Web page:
Mark Jessell has travelled half way around the world to help develop 3D software technology that will allow us to scratch beneath the earth's surface and tell us more about such things as our mineral and water resources.
Professor Jessell is an internationally renowned structural geologist who recently moved to Perth to take up one of three prestigious WA Research Fellowships.
He is now based at the Centre for Exploration Targeting at the University of Western Australia.
He says good data is the key to unlocking the earth's secrets.
"One of the problems is that we don't have enough data," he says.
"Even though we have lots of data, it's not enough.
"We can a have a photograph of the surface, but what's going on beneath the surface is much less sure.
"One of the problems we have is that the software at the moment isn't really adapted to take in that uncertainty."
As part of his research over the next few years, Prof Jessell will be looking at modifying and re-writing existing 3D software to tweak it to WA conditions.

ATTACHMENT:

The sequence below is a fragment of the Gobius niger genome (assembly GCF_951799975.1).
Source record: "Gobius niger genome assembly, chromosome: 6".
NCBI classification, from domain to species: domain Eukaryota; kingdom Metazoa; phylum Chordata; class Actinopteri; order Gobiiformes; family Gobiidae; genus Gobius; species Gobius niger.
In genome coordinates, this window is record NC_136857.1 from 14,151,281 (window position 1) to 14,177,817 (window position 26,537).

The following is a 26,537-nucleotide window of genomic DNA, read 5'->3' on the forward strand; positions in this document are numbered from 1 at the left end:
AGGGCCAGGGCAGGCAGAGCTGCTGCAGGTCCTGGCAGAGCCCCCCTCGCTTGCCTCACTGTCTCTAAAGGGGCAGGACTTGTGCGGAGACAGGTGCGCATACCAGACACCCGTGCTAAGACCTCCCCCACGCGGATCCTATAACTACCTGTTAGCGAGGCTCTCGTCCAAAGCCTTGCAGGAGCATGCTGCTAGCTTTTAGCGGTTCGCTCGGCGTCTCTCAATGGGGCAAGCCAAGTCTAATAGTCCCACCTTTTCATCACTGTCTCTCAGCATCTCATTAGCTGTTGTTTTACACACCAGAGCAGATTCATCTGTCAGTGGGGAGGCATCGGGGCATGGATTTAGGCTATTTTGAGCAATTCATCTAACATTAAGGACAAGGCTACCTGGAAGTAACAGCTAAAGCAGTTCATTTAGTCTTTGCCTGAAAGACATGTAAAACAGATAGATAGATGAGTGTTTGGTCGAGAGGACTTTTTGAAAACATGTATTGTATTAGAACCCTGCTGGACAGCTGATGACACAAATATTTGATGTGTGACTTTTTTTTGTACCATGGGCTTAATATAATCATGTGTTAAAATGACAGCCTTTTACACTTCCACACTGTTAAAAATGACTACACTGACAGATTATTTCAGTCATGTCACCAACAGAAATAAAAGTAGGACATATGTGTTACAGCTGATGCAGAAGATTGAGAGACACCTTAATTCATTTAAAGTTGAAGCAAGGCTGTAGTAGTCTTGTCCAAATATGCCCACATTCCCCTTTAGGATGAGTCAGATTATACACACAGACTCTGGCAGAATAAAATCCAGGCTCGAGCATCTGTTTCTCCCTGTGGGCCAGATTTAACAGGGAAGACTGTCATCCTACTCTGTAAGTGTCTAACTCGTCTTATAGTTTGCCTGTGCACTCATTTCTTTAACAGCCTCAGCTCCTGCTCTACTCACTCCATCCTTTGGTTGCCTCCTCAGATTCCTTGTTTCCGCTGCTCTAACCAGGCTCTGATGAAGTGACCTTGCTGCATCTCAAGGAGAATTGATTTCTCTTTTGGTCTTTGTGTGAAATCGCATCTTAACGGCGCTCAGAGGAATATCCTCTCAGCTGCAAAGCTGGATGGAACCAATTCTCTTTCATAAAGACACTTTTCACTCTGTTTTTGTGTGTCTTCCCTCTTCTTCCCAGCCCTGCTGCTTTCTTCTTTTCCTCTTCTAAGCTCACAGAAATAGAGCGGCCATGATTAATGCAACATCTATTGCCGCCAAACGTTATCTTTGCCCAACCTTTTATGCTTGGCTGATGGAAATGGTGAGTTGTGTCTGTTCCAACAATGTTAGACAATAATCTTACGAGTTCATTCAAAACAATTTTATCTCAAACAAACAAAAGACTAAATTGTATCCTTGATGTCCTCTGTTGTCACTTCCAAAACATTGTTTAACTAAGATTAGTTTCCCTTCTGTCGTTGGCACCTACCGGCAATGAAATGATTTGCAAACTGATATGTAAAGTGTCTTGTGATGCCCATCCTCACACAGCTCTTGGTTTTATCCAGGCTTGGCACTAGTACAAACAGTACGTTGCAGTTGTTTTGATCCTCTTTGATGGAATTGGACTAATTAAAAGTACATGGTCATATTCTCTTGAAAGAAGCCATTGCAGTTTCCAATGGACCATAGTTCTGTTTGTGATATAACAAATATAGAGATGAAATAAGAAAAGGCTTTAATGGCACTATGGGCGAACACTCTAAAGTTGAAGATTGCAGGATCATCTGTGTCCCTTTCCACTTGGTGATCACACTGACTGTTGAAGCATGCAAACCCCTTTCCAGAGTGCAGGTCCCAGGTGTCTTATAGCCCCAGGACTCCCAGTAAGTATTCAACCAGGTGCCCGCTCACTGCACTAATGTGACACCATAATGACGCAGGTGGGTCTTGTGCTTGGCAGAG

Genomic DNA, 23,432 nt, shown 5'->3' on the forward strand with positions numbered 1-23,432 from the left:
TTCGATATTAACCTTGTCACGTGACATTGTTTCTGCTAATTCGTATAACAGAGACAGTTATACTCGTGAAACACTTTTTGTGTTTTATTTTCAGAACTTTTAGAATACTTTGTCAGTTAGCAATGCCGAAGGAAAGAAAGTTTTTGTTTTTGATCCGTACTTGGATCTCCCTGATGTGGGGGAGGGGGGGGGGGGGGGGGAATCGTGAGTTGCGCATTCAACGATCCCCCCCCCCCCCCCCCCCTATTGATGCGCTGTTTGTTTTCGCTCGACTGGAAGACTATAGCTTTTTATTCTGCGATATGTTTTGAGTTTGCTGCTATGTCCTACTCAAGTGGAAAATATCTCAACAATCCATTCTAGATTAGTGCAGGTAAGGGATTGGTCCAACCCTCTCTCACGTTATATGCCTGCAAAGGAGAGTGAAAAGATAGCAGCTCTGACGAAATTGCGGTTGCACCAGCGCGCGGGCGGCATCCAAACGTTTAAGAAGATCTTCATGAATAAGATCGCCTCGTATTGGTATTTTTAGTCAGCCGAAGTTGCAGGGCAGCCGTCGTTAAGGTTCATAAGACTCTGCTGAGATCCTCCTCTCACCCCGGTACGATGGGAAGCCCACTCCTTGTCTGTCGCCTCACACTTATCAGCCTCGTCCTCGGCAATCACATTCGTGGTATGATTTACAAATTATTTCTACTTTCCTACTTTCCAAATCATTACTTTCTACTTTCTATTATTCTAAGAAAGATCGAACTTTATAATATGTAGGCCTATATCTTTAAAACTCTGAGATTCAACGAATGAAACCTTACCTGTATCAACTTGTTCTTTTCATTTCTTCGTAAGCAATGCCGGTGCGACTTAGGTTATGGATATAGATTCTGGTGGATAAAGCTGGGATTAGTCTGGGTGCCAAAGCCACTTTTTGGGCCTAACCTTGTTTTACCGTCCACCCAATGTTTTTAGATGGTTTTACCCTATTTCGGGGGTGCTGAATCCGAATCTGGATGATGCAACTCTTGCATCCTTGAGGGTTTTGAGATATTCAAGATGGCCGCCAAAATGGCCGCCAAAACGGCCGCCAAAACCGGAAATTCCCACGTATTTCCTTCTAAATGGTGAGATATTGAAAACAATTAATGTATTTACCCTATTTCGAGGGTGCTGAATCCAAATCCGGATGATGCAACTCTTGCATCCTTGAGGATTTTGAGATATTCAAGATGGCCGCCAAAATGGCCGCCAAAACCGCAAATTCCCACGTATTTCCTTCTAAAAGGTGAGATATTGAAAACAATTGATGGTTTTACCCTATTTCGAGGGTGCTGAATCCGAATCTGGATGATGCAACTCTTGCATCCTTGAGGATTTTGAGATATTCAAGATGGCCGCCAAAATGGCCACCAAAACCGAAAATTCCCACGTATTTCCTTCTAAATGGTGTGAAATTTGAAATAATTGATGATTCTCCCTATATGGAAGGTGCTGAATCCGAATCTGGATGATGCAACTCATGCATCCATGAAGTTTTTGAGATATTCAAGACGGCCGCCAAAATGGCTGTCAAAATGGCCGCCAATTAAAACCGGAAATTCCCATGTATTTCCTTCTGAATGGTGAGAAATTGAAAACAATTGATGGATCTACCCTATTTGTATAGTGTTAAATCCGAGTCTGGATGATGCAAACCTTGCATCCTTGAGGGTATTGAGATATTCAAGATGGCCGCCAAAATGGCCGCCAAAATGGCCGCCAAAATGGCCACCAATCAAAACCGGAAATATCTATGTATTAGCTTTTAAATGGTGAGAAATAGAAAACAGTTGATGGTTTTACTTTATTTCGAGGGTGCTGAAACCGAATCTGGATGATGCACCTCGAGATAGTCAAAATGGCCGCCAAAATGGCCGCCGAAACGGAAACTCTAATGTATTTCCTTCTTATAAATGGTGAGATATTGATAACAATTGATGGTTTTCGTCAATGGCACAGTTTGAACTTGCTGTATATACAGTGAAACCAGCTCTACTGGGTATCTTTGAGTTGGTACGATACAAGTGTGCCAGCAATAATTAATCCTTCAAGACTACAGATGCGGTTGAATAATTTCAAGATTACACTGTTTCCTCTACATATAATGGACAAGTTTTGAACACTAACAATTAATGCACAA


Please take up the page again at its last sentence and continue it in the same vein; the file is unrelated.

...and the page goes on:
"What we're going to try to do is develop things that sit on top of existing packages that are specifically aimed at solving our problems," he says.
Part of the work will focus on what is called geological inversion, which involves using geophysical data in 3D models and showing what is under the earth's surface.
It is innovative technology – and the high-powered computing facilities such as those at the recently-opened Pawsey Centre was one of the things that attracted him to Perth.
"For the geophysical inversion side of our project, the access to that supercomputing facility is a big draw[card]," he says.
The work is expected to help discover new mineral deposits in WA, but the technique isn't just limited to mining.
"The 3D geology of Western Australia is important to lots of other groups apart from the minerals industry," he says.
"It's also important to anybody who is worried about water in WA because the water we have comes from beneath the surface.
"And where it's stored and where it goes and how it interacts with runoff from agriculture is all controlled by the 3D distribution of the geology.
"This is a big topic and its not something we're going to be able to do alone.
"I've got colleagues at the CSIRO and the Geological Survey of WA and what we hope to do is have a critical mass of people working together on this problem."
Explore further: Rain friction can reduce typhoon's destructive force by up to 30 percent